Saturday, 24 January 2009

VOR: Green Dragon's forestay breaks

Green Dragon's skipper, Ian Walker, with the broken forestay. Ian Walker and his crew were in fourth place and sailing in 17 knots of breeze upwind and a short, choppy sea, when the boat suffered a broken forestay. Image copyright Guo Chuan/Green Dragon Racing/Volvo Ocean Race.

by Ian Walker

As we start day six on our 2500-mile slog to Qingdao, I have very mixed emotions. On the one hand, I am gutted that all our good work of the last few days has been undone by the breakage of our headstay and we are slowly slipping back from the fourth place we comfortably held.

On the other hand, I am relieved to still have our mast intact and to still be racing, albeit slightly wounded. When the headstay breaks, the only thing stopping the mast from falling down is the strength of the headsail cloth until the crew can secure a halyard forward to the bow. The crew's quick reactions in unloading the sails and securing a safety halyard saved us from this potential eventuality. For now, we should be grateful we are not heading to Manila under engine.

Back to the race and Delta Lloyd has slipped past us and right now we can clearly see Ericsson 4, who would have crossed behind us a few hours ago but instead chose to tack to leeward. Maybe they couldn't bring themselves to sail behind us! In two hours since, they have pulled 15 degrees of bearing over us so soon they will be able to tack and cross us.

We are sailing along OK, but our only viable headsail is now the code 4, which sets on an innerstay. In the medium winds we have had for the last 24 hours this sail is too small. We have managed to make a temporary headstay to secure the mast out of a spare runner cable that we carry onboard but this is not strong enough to fly a headsail from. The good news is that the wind will soon be building to over 20 knots and then the code 4 will come into its range and we should be more competitive.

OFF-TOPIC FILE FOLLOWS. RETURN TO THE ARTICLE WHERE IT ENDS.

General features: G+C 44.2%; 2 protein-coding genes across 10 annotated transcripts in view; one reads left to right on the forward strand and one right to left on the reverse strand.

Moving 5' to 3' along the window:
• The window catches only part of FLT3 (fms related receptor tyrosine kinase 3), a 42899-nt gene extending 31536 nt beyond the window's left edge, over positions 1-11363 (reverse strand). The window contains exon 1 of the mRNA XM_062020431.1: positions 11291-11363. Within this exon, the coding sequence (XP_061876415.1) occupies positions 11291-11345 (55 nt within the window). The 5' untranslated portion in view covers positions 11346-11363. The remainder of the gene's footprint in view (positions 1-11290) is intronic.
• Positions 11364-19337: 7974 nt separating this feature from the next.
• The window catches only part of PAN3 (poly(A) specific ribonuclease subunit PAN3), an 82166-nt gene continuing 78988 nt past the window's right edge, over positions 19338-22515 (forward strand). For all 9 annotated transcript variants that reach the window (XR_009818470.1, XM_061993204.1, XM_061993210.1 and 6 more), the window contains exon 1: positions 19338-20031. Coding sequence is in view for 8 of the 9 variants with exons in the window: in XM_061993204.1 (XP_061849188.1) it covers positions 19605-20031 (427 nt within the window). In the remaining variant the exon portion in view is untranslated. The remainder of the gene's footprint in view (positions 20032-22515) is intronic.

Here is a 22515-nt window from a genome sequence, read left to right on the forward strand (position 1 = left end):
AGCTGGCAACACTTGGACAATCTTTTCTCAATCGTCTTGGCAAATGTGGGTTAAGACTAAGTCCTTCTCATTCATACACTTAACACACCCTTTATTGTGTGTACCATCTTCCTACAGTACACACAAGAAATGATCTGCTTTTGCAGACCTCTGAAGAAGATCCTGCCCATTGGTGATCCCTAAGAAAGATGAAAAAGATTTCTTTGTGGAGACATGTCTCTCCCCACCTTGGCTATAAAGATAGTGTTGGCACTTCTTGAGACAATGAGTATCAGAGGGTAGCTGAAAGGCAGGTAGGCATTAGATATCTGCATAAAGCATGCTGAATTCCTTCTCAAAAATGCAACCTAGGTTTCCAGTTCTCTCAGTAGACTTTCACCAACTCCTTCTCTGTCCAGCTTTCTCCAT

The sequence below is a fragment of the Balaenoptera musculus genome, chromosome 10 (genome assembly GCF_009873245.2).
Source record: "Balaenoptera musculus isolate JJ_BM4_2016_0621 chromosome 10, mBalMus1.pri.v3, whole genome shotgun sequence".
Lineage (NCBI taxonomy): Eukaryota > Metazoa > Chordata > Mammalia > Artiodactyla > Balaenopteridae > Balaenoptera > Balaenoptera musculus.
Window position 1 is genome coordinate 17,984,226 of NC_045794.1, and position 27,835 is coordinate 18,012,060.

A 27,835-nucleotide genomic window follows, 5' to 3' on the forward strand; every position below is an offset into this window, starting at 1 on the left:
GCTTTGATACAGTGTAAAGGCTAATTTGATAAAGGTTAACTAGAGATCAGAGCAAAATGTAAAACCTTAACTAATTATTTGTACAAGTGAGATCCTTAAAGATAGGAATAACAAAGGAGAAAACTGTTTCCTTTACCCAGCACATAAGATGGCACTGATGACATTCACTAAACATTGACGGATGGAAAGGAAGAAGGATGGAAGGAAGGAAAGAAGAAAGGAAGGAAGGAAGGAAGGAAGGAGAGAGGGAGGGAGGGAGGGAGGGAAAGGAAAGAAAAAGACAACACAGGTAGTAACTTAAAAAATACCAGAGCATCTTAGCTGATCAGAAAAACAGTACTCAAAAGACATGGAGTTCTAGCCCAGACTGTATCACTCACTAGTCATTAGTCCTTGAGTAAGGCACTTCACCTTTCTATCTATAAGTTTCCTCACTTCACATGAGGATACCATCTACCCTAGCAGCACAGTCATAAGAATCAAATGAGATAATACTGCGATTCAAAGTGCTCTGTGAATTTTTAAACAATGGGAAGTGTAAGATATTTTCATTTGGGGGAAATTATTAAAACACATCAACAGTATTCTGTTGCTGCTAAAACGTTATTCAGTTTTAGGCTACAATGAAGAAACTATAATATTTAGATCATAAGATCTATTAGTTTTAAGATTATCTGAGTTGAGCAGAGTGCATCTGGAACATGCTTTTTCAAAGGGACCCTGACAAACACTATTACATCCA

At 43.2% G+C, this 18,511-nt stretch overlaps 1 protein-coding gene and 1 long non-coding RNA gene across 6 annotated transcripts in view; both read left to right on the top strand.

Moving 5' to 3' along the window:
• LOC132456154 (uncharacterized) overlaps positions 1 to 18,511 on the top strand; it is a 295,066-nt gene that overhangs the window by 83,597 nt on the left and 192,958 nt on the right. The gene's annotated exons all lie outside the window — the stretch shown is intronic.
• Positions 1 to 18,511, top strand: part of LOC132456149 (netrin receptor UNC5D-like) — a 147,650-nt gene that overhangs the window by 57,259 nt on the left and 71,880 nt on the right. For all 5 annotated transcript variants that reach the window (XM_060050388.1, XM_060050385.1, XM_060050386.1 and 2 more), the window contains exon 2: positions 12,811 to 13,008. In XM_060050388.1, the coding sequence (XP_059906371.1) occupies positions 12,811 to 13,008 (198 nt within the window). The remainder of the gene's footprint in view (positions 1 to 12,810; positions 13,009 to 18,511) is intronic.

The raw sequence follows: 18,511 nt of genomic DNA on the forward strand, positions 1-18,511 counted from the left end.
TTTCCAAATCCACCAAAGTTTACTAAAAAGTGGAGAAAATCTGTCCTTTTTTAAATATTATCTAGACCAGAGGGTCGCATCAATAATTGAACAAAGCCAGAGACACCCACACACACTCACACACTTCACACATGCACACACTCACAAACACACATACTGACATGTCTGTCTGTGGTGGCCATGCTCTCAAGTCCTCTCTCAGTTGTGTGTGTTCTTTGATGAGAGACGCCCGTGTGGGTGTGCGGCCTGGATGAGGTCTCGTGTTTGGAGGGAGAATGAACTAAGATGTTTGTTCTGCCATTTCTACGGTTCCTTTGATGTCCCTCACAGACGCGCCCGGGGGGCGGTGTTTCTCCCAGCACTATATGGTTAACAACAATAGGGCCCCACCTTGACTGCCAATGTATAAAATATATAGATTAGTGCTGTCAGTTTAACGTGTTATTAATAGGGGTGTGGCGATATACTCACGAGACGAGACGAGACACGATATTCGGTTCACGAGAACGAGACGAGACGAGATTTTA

The result of this leg could still depend on how everybody fares in the strong winds forecast. As always, these do not look as bad as previously thought but still I fully expect up to 40 knots on the nose and 4-5 metre seas. That will be enough to test each and every boat out here.

One thing the Green Dragon crew has proven, over and over again, is that we never give up and we have not given up on a good result in this leg yet. Not only do we have a real test of heavy weather seamanship ahead, but we also have some large tactical options including a major decision about which side of Taiwan to sail. This could be a real make or break decision for every skipper and navigator and one Ian Moore and I have been mulling over all night.

For now we are trying to eat as much as we can, preparing all our equipment and 'battening down the hatches' for a bruising two days. Just existing on a Volvo 70 upwind in gale or even storm force winds will be hard enough.

Volvo Ocean Race

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